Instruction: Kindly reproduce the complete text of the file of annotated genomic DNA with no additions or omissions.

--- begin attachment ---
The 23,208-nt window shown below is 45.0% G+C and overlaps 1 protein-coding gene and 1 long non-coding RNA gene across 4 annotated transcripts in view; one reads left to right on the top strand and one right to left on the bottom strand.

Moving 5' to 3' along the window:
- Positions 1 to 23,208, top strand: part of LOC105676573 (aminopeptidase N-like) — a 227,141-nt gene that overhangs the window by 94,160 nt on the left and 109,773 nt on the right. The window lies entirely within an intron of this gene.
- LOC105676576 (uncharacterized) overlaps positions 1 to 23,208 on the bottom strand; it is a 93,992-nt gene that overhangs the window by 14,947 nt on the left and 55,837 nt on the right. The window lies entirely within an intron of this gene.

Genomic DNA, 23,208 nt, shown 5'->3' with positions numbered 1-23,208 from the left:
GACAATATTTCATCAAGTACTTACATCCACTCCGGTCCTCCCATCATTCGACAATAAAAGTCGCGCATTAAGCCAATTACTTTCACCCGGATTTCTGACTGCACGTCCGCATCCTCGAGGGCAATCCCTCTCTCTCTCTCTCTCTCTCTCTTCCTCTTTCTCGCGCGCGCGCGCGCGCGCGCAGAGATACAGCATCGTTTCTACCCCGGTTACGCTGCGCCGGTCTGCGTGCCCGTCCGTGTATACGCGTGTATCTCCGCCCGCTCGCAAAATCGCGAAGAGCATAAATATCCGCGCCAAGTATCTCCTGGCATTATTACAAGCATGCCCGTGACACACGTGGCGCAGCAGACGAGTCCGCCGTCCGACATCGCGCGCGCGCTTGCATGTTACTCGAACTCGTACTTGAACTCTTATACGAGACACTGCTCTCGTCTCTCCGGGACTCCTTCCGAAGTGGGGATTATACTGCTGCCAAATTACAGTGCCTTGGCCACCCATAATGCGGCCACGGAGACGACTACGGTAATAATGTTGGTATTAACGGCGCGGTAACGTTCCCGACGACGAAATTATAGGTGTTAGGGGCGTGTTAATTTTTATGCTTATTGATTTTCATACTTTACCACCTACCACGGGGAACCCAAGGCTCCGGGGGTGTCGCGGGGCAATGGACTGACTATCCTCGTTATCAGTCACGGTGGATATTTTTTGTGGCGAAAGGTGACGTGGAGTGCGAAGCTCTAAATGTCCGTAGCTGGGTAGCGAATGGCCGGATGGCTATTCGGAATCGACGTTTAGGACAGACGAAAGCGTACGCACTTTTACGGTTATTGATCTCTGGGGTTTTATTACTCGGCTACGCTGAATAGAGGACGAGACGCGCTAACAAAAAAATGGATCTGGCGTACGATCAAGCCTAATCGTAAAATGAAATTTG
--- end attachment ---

The 23,208-nt window shown below is 45.0% G+C and overlaps 1 protein-coding gene and 1 long non-coding RNA gene across 4 annotated transcripts in view; one reads left to right on the top strand and one right to left on the bottom strand.

Moving 5' to 3' along the window:
- Positions 1 to 23,208, top strand: part of LOC105676573 (aminopeptidase N-like) — a 227,141-nt gene that overhangs the window by 94,160 nt on the left and 109,773 nt on the right. The window lies entirely within an intron of this gene.
- LOC105676576 (uncharacterized) overlaps positions 1 to 23,208 on the bottom strand; it is a 93,992-nt gene that overhangs the window by 14,947 nt on the left and 55,837 nt on the right. The window lies entirely within an intron of this gene.

Genomic DNA, 23,208 nt, shown 5'->3' with positions numbered 1-23,208 from the left:
GACAATATTTCATCAAGTACTTACATCCACTCCGGTCCTCCCATCATTCGACAATAAAAGTCGCGCATTAAGCCAATTACTTTCACCCGGATTTCTGACTGCACGTCCGCATCCTCGAGGGCAATCCCTCTCTCTCTCTCTCTCTCTCTCTTCCTCTTTCTCGCGCGCGCGCGCGCGCGCGCAGAGATACAGCATCGTTTCTACCCCGGTTACGCTGCGCCGGTCTGCGTGCCCGTCCGTGTATACGCGTGTATCTCCGCCCGCTCGCAAAATCGCGAAGAGCATAAATATCCGCGCCAAGTATCTCCTGGCATTATTACAAGCATGCCCGTGACACACGTGGCGCAGCAGACGAGTCCGCCGTCCGACATCGCGCGCGCGCTTGCATGTTACTCGAACTCGTACTTGAACTCTTATACGAGACACTGCTCTCGTCTCTCCGGGACTCCTTCCGAAGTGGGGATTATACTGCTGCCAAATTACAGTGCCTTGGCCACCCATAATGCGGCCACGGAGACGACTACGGTAATAATGTTGGTATTAACGGCGCGGTAACGTTCCCGACGACGAAATTATAGGTGTTAGGGGCGTGTTAATTTTTATGCTTATTGATTTTCATACTTTACCACCTACCACGGGGAACCCAAGGCTCCGGGGGTGTCGCGGGGCAATGGACTGACTATCCTCGTTATCAGTCACGGTGGATATTTTTTGTGGCGAAAGGTGACGTGGAGTGCGAAGCTCTAAATGTCCGTAGCTGGGTAGCGAATGGCCGGATGGCTATTCGGAATCGACGTTTAGGACAGACGAAAGCGTACGCACTTTTACGGTTATTGATCTCTGGGGTTTTATTACTCGGCTACGCTGAATAGAGGACGAGACGCGCTAACAAAAAAATGGATCTGGCGTACGATCAAGCCTAATCGTAAAATGAAATTTG